Kingsley U.N. Chikwendu —
The African International Housing Show (AIHS), an annual housing exhibition event, has come and gone, climaxing with an award/gala night that saw many local and international participants scoop several awards. This year’s edition, the 16th had a target of providing two million affordable housing units for low income earners across the country.
Tagged “Housing for all”, the event which took place at the International Conference Center, Abuja, had participants deliberating on how to ensure better housing solutions in a post pandemic world that witnessed Covid-19 having a terrible impact on the housing market, globally.
Participants within and outside the African continent contributed with speeches, lectures, debates on ways of improving the housing market, both domestically and globally.
Among the participants at the show include the Managing Director of Nigeria’s Family Homes Funds (FHF), Femi Adewole representing the country’s Vice President Yemi Osibanjo, said housing problems pose major challenges if left substantially unsolved. Adewole stated that there could be no shortage of policies and programmes by the country’s different government administrations to tackle housing problems but, poor implementation of these policies remains a persistent dilemma.
He listed two categories of housing problems which he said are issues of inadequate housing supply to meet the needs of a rapidly growing population, most significant for persons on low income.
The second he identified as a large proportion of the country’s existing stock of housing are substandard houses which do not meet global accepted standards of habitability.
Adewole added that a PricewaterhouseCoopers (PwC) study revealed that 75 percent of the 42 million housing units in the country, about 31.6 million of them are substandard.
“So, there are few problems of creating new homes but, there are problems of actually addressing the substandard nature of a significant number of the housing units we have, he said.
“These challenges will continue to deepen with the increasing social and income inequalities in our society.
“At the extreme, many households are faced with a dilemma of survival between food and adequate shelter. This is not congruent with the administration’s vision for a better Nigeria where even the weakest amongst us have the dignity of a decent home, Femi added.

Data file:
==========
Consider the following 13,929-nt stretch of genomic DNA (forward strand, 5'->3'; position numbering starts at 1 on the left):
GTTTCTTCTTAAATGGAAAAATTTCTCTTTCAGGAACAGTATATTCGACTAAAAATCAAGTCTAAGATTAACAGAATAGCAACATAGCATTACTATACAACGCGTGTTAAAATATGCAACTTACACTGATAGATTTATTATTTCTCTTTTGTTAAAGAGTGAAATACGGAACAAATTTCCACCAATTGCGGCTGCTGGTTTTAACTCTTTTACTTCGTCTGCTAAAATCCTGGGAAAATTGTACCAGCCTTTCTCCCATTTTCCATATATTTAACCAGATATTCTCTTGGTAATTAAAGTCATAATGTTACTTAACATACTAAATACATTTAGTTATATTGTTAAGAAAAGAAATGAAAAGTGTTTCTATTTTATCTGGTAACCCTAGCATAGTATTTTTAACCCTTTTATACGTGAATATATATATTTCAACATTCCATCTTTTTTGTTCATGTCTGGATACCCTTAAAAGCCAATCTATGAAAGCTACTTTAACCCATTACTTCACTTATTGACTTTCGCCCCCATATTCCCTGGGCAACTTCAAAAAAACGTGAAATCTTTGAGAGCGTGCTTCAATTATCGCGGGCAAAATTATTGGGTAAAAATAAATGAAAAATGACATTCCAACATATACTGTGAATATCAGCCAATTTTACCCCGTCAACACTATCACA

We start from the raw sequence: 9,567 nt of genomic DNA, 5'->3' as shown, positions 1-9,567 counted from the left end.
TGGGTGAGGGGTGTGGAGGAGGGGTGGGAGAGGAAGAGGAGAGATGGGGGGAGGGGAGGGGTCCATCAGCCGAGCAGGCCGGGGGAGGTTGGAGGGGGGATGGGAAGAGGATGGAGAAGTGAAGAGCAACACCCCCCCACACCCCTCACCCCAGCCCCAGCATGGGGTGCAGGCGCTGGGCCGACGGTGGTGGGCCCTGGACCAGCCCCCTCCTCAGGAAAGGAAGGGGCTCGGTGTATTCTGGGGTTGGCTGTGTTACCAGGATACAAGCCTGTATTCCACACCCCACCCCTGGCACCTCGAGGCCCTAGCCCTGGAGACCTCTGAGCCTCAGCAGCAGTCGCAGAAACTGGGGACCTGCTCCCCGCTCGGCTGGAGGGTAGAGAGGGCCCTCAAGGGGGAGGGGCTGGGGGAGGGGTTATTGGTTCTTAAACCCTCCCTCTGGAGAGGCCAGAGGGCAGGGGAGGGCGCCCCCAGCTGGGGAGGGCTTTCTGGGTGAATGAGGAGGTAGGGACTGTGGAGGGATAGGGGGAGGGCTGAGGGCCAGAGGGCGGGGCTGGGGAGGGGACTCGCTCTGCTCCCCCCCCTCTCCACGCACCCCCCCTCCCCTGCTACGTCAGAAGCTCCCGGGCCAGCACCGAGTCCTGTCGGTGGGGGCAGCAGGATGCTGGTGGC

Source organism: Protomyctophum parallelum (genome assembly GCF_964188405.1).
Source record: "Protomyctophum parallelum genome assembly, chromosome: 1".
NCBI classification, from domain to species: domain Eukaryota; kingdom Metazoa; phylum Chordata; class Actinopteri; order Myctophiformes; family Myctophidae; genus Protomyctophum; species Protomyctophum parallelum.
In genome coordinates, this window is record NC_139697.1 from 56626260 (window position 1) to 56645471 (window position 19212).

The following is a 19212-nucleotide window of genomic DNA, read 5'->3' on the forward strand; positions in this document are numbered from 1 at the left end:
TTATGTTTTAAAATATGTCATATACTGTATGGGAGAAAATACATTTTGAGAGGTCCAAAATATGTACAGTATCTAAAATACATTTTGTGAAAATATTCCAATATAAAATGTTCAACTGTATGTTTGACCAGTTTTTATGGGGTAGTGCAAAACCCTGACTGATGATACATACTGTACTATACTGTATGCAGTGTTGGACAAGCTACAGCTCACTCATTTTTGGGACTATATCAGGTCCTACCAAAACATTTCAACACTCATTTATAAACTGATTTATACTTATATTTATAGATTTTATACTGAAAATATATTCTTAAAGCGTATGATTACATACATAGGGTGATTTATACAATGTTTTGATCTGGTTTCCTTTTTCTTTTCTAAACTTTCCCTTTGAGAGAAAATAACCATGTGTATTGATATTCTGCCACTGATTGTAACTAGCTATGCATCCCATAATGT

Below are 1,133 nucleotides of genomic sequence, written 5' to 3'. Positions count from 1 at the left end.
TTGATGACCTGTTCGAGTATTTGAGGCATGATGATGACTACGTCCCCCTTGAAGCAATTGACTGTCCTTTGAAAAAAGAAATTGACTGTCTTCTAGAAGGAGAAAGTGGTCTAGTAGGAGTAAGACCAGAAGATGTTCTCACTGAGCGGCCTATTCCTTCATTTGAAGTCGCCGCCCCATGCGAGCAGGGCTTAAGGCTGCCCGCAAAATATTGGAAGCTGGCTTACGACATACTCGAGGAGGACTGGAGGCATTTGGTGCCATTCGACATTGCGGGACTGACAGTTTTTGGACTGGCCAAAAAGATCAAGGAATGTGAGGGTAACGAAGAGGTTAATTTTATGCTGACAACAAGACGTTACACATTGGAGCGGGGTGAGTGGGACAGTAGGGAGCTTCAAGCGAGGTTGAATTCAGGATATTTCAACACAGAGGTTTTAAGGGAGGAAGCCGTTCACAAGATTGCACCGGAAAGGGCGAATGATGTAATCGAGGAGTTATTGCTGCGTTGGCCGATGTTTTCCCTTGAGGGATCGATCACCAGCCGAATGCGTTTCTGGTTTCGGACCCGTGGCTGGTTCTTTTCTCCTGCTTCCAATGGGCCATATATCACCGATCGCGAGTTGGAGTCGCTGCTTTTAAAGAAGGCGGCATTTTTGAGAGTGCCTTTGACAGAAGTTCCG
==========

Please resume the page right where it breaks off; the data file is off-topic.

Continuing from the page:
Another participant, Robert Honsby emphasized that the need for trust between a homebuilder and buyer is key for effective transaction. Honsby is the Chief Financial Officer and co-founder of JOBOMAX GLOBAL, USA.
He stated that homebuilders ought to mange customers in a way that promotes transparency as regards what is happening with their finances and construction projects, adding that if there is lack of trust, ‘everything begins to fall back’.
“If a homebuyer can’t trust the home builder, that means that the lender can’t trust the home builder either and every thing begins to fall back.
“So, what we have done at JOBOMAX with the financial company that we work closely with, is to address that problem.
“Homebuilders should manage their customers in a way that gives those customers transparency, insight on what’s happening with their accounts and insight on what’s happening with their construction.
“It gives the lender or the investor or whoever it is that is providing the capital an incite on how these homebuilders start up, is the homebuilder delivering? How good a job are the homebuilders building? Honsby added.
Professor Timothy Nubi, the Founder/President of Ideal Habitat Initiative laid much emphasis on the important roles the government play in housing development. He said It’s frightening to admit that the housing sector does not need the government.
Nubi also added that everyone is needed to work together and achieve a common goal for the housing sector.
“The ability to bring energy, different views, different groups, different generations, different success stories (is important). What we lack in this country is not that we are not succeeding as individuals but, not working together. If you want to go fast, work alone but, if you want to go farther, work together, he said.
“So, we’ve been trying to go alone, fast but, not making any progress and there are things we’ve said here today that really frighten me.
“We are almost getting into a conclusion that we don’t need the government, it’s so frightening. No matter your efforts in life, if you don’t have good governance, you cannot make progress, Nubi added.
He went further to enumerate on the importance of building institutions in a country, infrastructures that can aid the system of a country to move forward. These infrastructures he said must be provided for, by the government.
“No matter how hard working we are, if government fails to perform its role, we can never make progress, we need them. It is deceit that we should just allow them (to be on their own).
“We need a government that will perform, we need a government that will make our efforts work”, he stated.
Other stakeholders urge the Nigerian government to foster a culture that supports home ownership, arguing that housing resolves all other problems, including insecurity. Requests were made for the government to develop policies aimed at resolving every problem in the housing industry.
The award gala night had Nigerian Hip Hop music star, Waje in attendance. She lit up the night with several of her hit songs.